Although Greg Egan's Diaspora
and Permutation City
have already been brought up, allow me to draw your attention to another of his novels, Schild's Ladder
, which also has some good stuff on this subject.
HenryS wrote:The Swiss patent office reference implies that desert guy is Einstein.
I didn't read it that way. I read it as him choosing Einstein as a comparison that would be meaningful to us.
luff wrote:It's great to see that this idea is spreading. Imagine having an infinite, but empty HDD. What would you do with it? Start filling it of course, would be a waste otherwise. Fill it with what?
Well, porn, of course. Duh.
And probably music and games too.
Kaiyas wrote:Now that's real programming.
Perhaps we can appeal to the guy in the desert to go back a few decillion rows and alter the universe so that our own desired programs naturally appear on our hard drives?
... Except that his
definition of "naturally appear" probably correlates to "programmer designs code, implements it, tests, fixes bugs, finds out what the real
requirements were, etc". Oh well.
EmpJohnIV wrote:I wonder if there can be a pattern like Wolfram 110 that can handle fuzzy logic? Where the size of the rocks, or their orientation can matter. I have been thinking about the opinion that our universe is not distinct (which I have no knowledge ether way), a continuum, something that does not 'tick' forward. I have a gut feeling that adding fuzzy logic could help with this problem and even some of the quantum weirdness.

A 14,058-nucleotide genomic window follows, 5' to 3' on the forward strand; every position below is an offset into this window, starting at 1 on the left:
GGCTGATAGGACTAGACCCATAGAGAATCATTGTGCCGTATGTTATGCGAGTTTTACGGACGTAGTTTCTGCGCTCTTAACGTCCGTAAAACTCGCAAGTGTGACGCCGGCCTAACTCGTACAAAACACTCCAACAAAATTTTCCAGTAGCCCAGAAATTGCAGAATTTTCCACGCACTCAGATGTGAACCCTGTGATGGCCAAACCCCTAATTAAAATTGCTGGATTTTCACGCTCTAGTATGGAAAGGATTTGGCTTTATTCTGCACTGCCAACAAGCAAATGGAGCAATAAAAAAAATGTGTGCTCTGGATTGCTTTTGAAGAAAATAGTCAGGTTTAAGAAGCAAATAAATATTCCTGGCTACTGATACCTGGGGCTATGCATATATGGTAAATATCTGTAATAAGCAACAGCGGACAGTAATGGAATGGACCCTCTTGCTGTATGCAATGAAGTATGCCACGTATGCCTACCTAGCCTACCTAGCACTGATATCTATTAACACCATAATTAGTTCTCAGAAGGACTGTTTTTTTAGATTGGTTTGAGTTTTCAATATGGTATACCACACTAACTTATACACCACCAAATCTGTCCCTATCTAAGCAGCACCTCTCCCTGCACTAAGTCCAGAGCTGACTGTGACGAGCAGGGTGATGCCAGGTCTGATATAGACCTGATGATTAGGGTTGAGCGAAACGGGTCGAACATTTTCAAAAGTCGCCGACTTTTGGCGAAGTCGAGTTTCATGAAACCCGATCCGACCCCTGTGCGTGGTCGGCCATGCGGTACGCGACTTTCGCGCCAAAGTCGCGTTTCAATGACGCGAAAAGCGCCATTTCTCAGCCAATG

I don't know if the fuzzy-logic thing would help the guy in the desert much. Sure, he'd have fewer rocks in each row, but imagine the time he'd have to spend shaping each rock to fit the requirements (or worse, trying to find a rock of exactly
the right size and shape) for each spot.
As for whether it's possible as a concept, if you make it discrete (say, allow only 8 different categories of rock size) then it's essentially just a packing scheme and can be implemented as a cellular automaton, though you would then have to allow cells to depend on more than their immediate neighbours (in the unpacked view). If it's continuous, so that the rules are along the lines of "If there is a rock of size x at position i-1, and a rock of size y at position i, and no rock at position i+1, then the result for position i is a rock of size f(x, y)", then I don't think you could do this.
The whole concept of a cellular automaton depends on a time 'tick'. If you're simulating a universe with it, I don't see that it necessarily follows that the simulated universe must also have a time 'tick', but I find it very hard to imagine how it could not.